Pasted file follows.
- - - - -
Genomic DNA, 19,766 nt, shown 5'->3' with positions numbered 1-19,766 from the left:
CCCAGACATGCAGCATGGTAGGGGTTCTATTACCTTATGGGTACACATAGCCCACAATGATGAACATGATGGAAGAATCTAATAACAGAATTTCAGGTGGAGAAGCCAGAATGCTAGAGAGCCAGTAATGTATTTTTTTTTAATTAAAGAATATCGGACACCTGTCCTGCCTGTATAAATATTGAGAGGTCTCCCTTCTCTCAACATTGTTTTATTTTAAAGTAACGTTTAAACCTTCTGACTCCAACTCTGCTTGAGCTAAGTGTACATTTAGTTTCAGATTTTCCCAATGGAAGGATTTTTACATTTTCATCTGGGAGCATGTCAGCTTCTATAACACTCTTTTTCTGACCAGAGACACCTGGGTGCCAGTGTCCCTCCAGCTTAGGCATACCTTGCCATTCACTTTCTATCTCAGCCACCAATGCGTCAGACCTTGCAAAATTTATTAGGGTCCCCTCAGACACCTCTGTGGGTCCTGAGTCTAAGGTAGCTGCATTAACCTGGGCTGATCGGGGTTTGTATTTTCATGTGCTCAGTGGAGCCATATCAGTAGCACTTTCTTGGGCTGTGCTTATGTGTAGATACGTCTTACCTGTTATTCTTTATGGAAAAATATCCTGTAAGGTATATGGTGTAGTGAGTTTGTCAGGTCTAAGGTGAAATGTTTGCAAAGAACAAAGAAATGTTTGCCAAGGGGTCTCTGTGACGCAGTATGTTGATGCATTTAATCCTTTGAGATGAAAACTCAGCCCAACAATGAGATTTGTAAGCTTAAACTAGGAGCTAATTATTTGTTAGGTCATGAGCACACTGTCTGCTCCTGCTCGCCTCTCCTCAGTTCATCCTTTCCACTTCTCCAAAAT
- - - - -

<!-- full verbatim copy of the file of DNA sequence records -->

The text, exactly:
Genomic DNA, 19,766 nt, shown 5'->3' with positions numbered 1-19,766 from the left:
CCCAGACATGCAGCATGGTAGGGGTTCTATTACCTTATGGGTACACATAGCCCACAATGATGAACATGATGGAAGAATCTAATAACAGAATTTCAGGTGGAGAAGCCAGAATGCTAGAGAGCCAGTAATGTATTTTTTTTTAATTAAAGAATATCGGACACCTGTCCTGCCTGTATAAATATTGAGAGGTCTCCCTTCTCTCAACATTGTTTTATTTTAAAGTAACGTTTAAACCTTCTGACTCCAACTCTGCTTGAGCTAAGTGTACATTTAGTTTCAGATTTTCCCAATGGAAGGATTTTTACATTTTCATCTGGGAGCATGTCAGCTTCTATAACACTCTTTTTCTGACCAGAGACACCTGGGTGCCAGTGTCCCTCCAGCTTAGGCATACCTTGCCATTCACTTTCTATCTCAGCCACCAATGCGTCAGACCTTGCAAAATTTATTAGGGTCCCCTCAGACACCTCTGTGGGTCCTGAGTCTAAGGTAGCTGCATTAACCTGGGCTGATCGGGGTTTGTATTTTCATGTGCTCAGTGGAGCCATATCAGTAGCACTTTCTTGGGCTGTGCTTATGTGTAGATACGTCTTACCTGTTATTCTTTATGGAAAAATATCCTGTAAGGTATATGGTGTAGTGAGTTTGTCAGGTCTAAGGTGAAATGTTTGCAAAGAACAAAGAAATGTTTGCCAAGGGGTCTCTGTGACGCAGTATGTTGATGCATTTAATCCTTTGAGATGAAAACTCAGCCCAACAATGAGATTTGTAAGCTTAAACTAGGAGCTAATTATTTGTTAGGTCATGAGCACACTGTCTGCTCCTGCTCGCCTCTCCTCAGTTCATCCTTTCCACTTCTCCAAAAT